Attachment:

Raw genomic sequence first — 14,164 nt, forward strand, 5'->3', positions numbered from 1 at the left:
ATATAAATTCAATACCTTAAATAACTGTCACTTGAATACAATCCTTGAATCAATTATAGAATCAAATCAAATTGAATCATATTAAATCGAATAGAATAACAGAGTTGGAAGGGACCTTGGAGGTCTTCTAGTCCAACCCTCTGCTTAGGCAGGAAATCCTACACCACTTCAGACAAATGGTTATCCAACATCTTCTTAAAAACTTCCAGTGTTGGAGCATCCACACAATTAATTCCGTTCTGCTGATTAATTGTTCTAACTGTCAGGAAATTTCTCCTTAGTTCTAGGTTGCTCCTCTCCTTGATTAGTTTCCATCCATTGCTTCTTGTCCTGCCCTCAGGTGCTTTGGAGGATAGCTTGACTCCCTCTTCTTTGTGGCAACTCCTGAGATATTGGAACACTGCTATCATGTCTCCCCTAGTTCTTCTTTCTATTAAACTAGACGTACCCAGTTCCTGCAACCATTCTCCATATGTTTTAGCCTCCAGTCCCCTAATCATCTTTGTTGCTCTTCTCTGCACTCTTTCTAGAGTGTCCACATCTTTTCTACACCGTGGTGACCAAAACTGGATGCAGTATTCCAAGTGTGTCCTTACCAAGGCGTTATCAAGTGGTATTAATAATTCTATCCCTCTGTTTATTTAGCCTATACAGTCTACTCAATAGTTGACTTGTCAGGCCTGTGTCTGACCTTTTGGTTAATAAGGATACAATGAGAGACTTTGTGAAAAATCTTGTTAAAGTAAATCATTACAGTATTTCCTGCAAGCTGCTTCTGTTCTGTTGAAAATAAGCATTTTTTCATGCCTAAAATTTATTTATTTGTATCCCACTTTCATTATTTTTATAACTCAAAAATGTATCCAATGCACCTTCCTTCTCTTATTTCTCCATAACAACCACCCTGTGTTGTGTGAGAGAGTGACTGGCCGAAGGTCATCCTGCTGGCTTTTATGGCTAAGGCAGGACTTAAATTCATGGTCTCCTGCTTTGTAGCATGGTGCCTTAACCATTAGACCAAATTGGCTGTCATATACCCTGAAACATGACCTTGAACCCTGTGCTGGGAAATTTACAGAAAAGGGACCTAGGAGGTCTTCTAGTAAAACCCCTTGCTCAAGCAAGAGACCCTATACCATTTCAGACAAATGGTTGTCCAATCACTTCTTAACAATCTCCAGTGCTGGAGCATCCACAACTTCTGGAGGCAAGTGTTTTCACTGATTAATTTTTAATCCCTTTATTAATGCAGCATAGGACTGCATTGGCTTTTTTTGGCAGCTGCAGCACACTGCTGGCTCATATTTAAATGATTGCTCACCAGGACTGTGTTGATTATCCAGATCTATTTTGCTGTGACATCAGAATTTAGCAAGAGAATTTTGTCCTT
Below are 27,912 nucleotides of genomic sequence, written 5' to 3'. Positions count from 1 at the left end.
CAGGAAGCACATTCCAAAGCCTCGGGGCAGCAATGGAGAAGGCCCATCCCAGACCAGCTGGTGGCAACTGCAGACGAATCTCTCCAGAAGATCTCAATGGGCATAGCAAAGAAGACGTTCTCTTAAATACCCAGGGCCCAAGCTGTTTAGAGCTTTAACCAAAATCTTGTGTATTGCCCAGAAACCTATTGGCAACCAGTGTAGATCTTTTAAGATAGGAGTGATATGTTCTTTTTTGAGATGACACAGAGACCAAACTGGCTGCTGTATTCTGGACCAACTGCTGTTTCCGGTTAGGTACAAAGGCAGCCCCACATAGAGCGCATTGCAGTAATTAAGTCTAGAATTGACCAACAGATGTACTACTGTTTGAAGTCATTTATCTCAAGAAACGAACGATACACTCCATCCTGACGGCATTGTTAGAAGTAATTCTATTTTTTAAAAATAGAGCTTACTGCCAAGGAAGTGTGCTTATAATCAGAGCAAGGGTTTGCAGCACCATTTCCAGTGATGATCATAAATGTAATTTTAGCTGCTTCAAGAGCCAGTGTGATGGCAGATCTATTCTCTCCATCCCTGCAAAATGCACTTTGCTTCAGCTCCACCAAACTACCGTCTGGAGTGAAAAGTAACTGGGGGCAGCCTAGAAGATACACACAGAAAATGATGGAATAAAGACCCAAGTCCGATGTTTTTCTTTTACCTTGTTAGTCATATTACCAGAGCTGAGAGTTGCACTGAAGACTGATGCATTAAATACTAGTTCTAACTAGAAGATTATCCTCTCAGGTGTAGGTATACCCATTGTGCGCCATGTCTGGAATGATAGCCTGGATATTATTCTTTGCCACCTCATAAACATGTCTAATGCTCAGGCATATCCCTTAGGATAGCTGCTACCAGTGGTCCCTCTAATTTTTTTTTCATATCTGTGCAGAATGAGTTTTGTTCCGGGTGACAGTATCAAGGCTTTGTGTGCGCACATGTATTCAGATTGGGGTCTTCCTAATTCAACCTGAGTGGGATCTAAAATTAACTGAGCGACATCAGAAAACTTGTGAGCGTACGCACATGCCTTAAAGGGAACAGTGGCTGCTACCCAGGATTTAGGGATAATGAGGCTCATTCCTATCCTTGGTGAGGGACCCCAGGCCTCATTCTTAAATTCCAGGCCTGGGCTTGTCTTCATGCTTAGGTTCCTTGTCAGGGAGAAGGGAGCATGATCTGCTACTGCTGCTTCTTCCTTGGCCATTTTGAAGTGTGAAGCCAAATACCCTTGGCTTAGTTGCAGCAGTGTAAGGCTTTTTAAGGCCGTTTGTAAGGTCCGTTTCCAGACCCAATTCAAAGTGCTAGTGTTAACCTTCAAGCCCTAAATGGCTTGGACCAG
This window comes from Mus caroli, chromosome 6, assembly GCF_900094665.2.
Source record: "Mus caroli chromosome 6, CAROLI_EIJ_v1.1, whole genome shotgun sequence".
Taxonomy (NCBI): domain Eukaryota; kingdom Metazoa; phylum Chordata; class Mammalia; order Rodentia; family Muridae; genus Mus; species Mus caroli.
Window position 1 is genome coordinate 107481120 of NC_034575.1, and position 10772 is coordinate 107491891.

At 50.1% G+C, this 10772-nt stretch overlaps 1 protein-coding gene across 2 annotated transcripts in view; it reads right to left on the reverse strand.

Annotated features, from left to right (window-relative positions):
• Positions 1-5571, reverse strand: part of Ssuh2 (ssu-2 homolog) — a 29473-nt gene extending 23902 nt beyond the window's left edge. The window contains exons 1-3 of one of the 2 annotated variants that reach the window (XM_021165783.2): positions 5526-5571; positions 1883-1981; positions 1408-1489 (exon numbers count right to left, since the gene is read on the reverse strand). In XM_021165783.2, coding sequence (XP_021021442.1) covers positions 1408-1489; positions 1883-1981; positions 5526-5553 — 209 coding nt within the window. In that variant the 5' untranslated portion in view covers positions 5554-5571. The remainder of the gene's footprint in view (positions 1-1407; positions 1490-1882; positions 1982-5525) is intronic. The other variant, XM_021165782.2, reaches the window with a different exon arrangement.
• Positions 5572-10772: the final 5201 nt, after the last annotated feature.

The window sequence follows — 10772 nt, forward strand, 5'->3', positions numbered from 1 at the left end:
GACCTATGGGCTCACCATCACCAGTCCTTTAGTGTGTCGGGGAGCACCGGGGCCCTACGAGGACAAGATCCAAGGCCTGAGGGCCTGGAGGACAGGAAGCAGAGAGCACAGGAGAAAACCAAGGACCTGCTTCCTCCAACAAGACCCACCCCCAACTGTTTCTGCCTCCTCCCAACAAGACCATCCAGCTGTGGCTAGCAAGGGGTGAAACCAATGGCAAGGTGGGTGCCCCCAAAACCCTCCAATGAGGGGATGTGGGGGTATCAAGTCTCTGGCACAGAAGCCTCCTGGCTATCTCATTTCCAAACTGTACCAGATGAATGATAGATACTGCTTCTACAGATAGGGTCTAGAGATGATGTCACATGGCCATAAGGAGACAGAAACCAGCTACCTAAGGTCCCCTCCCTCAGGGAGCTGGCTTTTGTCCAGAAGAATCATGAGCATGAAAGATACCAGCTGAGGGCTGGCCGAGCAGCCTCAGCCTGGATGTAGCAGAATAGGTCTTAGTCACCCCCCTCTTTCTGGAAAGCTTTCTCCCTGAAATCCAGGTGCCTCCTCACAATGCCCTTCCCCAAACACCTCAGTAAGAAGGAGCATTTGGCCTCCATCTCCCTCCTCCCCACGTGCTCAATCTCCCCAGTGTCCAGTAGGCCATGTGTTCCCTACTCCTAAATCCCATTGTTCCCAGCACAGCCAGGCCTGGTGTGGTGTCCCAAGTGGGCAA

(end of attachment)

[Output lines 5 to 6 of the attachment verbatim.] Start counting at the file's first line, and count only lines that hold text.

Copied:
This window comes from Mus caroli, chromosome 6, assembly GCF_900094665.2.
Source record: "Mus caroli chromosome 6, CAROLI_EIJ_v1.1, whole genome shotgun sequence".